The shores of Lakes George and Champlain were ravaged by war. Up and down those lovely waters swept the barges of French and English, and the green hills rang to the shrill of bugles, the boom of cannon, and the yell of savages. Fiction and history have been weft across the woods and the memory of deeds still echoes among the heights. It was at Glen’s Falls, in the cave on the rock in the middle of the river, that the brave Uncas held the watch with Hawkeye. Bloody Defile and Bloody Pond, between there and Lake George, take their names from the “Bloody morning scout” sent out by Sir William Johnson on a September day in 1755 to check Dieskau until Fort William Henry could be completed. In the action that ensued, Colonel Williams, founder of Williams College, and Captain Grant, of the Connecticut line, great-grandfather of the President who bore that name, were killed. The victims, dead and wounded alike, having been flung into Bloody Pond, it was thick and red for days, and tradition said that in after years it resumed its hue of crimson at sunset and held it until dawn. The captured, who were delivered to the Indians, had little to hope, for their white allies could not stay their savagery. Blind Rock was so called because the Indians brought a white man there, and tearing his eyes out, flung them into embers at the foot of the stone. Captives were habitually tortured, blazing splinters of pine being thrust into their flesh, their nails torn out, and their bodies slashed with knives before they went to the stake. An English prisoner was allowed to run the gauntlet here. They had already begun to strike at him as he sped between the lines, when he seized a pappoose, flung it on a fire, and, in the instant of confusion that followed, snatched an axe, cut the bonds of a comrade who had been doomed to die, and both escaped.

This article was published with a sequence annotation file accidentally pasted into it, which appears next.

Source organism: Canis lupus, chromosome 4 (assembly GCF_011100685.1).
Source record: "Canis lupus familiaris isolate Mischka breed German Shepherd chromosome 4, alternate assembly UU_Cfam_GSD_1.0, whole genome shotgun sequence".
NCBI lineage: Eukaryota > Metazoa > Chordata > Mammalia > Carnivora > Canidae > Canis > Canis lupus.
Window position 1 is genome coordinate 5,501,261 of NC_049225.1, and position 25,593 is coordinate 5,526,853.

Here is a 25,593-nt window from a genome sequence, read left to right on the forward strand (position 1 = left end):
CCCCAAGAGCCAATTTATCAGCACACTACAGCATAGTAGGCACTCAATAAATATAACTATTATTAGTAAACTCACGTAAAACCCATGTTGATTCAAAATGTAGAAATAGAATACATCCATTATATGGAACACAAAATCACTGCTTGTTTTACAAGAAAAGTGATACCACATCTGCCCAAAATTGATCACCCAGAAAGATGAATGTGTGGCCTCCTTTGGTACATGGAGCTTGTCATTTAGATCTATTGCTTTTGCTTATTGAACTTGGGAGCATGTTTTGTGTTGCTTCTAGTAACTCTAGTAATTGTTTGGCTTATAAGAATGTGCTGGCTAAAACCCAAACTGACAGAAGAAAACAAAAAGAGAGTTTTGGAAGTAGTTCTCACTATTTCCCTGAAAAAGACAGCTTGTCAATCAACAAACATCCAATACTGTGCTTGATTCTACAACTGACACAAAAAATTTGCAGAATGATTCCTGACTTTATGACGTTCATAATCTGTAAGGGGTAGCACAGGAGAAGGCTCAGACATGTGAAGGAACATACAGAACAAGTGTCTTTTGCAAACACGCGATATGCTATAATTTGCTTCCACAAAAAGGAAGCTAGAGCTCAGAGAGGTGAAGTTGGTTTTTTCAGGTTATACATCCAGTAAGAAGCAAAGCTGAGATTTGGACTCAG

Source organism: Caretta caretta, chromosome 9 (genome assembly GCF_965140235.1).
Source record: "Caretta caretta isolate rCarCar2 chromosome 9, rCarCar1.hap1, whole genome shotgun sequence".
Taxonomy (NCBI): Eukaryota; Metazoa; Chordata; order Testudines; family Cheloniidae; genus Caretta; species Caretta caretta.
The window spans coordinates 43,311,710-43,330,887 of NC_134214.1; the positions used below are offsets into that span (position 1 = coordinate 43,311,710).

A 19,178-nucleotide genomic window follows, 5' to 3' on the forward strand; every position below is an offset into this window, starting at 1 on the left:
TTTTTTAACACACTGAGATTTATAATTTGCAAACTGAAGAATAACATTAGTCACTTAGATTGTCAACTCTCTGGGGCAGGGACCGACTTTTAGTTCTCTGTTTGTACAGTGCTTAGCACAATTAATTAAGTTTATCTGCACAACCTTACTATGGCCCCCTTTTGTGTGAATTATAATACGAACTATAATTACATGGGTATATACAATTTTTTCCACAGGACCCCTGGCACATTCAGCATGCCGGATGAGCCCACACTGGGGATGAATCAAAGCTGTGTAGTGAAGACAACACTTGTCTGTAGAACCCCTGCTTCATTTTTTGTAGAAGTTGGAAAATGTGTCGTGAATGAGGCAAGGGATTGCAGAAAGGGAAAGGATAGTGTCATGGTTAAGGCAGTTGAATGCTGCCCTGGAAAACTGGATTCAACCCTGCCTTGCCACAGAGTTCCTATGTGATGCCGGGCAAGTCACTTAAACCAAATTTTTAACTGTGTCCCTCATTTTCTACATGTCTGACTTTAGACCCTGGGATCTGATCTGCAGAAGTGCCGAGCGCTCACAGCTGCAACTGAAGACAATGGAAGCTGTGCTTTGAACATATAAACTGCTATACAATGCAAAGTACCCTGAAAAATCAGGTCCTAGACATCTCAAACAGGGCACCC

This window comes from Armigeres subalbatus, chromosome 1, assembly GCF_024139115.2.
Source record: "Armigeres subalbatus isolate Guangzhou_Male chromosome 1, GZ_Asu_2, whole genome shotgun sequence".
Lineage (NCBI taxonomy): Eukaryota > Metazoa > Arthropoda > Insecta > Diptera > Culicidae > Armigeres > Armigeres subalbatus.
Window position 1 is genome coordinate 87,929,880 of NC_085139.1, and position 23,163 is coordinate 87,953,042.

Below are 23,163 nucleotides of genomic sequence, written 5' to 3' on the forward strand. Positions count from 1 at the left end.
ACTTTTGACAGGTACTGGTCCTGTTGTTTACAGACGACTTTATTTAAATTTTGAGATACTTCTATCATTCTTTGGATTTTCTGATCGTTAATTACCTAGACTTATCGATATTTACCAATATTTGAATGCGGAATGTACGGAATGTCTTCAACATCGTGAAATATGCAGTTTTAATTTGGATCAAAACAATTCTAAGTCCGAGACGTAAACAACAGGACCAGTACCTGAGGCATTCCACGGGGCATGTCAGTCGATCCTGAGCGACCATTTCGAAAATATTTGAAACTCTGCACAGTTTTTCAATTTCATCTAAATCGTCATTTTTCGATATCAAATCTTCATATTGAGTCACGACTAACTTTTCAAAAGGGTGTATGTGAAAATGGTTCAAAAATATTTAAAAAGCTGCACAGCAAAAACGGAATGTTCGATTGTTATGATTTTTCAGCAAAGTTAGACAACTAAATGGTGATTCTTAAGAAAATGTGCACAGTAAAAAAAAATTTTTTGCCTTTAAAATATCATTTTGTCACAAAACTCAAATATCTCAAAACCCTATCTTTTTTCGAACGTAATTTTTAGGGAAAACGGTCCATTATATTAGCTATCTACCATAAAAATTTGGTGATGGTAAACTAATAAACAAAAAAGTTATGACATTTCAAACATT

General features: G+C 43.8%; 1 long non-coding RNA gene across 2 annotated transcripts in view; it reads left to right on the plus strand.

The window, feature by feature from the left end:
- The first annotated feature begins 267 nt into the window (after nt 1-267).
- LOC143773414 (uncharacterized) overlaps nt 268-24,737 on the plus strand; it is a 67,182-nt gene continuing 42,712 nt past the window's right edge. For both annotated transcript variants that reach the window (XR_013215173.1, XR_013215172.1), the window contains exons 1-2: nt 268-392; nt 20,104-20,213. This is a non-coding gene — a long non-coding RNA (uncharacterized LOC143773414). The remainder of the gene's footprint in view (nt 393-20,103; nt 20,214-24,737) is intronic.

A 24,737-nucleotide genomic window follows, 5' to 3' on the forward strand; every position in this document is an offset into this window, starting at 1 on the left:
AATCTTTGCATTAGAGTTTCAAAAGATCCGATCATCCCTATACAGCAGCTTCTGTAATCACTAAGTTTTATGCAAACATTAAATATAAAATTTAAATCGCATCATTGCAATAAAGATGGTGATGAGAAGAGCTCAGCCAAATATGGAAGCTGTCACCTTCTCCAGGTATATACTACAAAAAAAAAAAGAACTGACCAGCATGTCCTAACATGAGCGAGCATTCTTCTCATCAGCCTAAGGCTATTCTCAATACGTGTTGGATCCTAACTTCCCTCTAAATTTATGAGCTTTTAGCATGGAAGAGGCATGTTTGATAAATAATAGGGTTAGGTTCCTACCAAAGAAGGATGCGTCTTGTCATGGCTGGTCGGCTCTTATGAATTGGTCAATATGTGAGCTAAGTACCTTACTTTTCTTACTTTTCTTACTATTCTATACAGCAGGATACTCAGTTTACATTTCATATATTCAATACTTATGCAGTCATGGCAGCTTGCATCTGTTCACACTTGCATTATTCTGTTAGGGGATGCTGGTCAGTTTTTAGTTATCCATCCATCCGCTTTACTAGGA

But the best-known history of this region is that of Rogers’s Rock, or Rogers’s Slide, a lofty precipice at the lower end of Lake George. Major Rogers did not toboggan down this rock in leather trousers, but his escape was no less remarkable than if he had. On March 13, 1758, while reconnoitring near Ticonderoga with two hundred rangers, he was surprised by a force of French and Indians. But seventeen of his men escaped death or capture, and he was pursued nearly to the brink of this cliff. During a brief delay among the red men, arising from the loss of his trail, he had time to throw his pack down the slide, reverse his snow-shoes, and go back over his own track to the head of a ravine before they emerged from the woods, and, seeing that his shoe-marks led to the rock, while none pointed back, they concluded that he had flung himself off and committed suicide to avoid capture. Great was their disappointment when they saw the major on the frozen surface of the lake beneath going at a lively rate toward Fort William Henry. He had gained the ice by way of the cleft in the rocks, but the savages, believing that he had leaped over the precipice, attributed his preservation to the Great Spirit and forbore to fire on him. Unconsciously, he had chosen the best possible place to disappear from, for the Indians held it in superstitious regard, believing that spirits haunted the wood and hurled bad souls down the cliff, drowning them in the lake, instead of allowing them to go to the happy hunting grounds. The major reached his quarters in safety, and lived to take up arms against the land of his birth when the colonies revolted, seventeen years later.